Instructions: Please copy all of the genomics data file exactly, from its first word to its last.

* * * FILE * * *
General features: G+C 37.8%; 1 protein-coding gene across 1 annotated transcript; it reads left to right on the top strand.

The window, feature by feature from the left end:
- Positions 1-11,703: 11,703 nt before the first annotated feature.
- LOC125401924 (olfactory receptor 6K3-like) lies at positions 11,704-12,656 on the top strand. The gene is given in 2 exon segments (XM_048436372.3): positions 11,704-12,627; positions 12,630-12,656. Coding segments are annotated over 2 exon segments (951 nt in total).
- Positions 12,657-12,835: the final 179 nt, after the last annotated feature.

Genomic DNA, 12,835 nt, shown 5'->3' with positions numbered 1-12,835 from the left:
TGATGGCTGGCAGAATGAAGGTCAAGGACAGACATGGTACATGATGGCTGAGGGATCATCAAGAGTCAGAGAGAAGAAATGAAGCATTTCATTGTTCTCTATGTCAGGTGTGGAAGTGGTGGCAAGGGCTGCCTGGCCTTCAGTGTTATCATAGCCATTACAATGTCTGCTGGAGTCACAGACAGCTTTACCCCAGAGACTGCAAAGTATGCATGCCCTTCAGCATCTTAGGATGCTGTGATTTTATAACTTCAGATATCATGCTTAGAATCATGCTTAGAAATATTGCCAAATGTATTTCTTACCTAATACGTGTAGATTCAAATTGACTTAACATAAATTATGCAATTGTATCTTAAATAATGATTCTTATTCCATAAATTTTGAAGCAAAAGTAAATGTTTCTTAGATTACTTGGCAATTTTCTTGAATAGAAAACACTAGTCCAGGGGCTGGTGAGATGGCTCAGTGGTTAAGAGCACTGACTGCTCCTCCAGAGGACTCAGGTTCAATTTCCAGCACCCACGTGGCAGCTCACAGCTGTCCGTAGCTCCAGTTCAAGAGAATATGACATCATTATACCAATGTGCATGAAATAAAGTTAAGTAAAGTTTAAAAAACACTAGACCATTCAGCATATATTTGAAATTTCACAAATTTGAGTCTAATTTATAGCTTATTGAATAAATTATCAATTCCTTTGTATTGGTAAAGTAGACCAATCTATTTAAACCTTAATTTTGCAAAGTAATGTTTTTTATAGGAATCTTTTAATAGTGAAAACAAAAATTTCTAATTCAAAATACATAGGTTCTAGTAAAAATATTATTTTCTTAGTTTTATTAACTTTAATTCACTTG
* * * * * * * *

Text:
General features: G+C 37.8%; 1 protein-coding gene across 1 annotated transcript; it reads left to right on the top strand.

The window, feature by feature from the left end:
- Positions 1-11,703: 11,703 nt before the first annotated feature.
- LOC125401924 (olfactory receptor 6K3-like) lies at positions 11,704-12,656 on the top strand. The gene is given in 2 exon segments (XM_048436372.3): positions 11,704-12,627; positions 12,630-12,656. Coding segments are annotated over 2 exon segments (951 nt in total).
- Positions 12,657-12,835: the final 179 nt, after the last annotated feature.

Genomic DNA, 12,835 nt, shown 5'->3' with positions numbered 1-12,835 from the left:
TGATGGCTGGCAGAATGAAGGTCAAGGACAGACATGGTACATGATGGCTGAGGGATCATCAAGAGTCAGAGAGAAGAAATGAAGCATTTCATTGTTCTCTATGTCAGGTGTGGAAGTGGTGGCAAGGGCTGCCTGGCCTTCAGTGTTATCATAGCCATTACAATGTCTGCTGGAGTCACAGACAGCTTTACCCCAGAGACTGCAAAGTATGCATGCCCTTCAGCATCTTAGGATGCTGTGATTTTATAACTTCAGATATCATGCTTAGAATCATGCTTAGAAATATTGCCAAATGTATTTCTTACCTAATACGTGTAGATTCAAATTGACTTAACATAAATTATGCAATTGTATCTTAAATAATGATTCTTATTCCATAAATTTTGAAGCAAAAGTAAATGTTTCTTAGATTACTTGGCAATTTTCTTGAATAGAAAACACTAGTCCAGGGGCTGGTGAGATGGCTCAGTGGTTAAGAGCACTGACTGCTCCTCCAGAGGACTCAGGTTCAATTTCCAGCACCCACGTGGCAGCTCACAGCTGTCCGTAGCTCCAGTTCAAGAGAATATGACATCATTATACCAATGTGCATGAAATAAAGTTAAGTAAAGTTTAAAAAACACTAGACCATTCAGCATATATTTGAAATTTCACAAATTTGAGTCTAATTTATAGCTTATTGAATAAATTATCAATTCCTTTGTATTGGTAAAGTAGACCAATCTATTTAAACCTTAATTTTGCAAAGTAATGTTTTTTATAGGAATCTTTTAATAGTGAAAACAAAAATTTCTAATTCAAAATACATAGGTTCTAGTAAAAATATTATTTTCTTAGTTTTATTAACTTTAATTCACTTG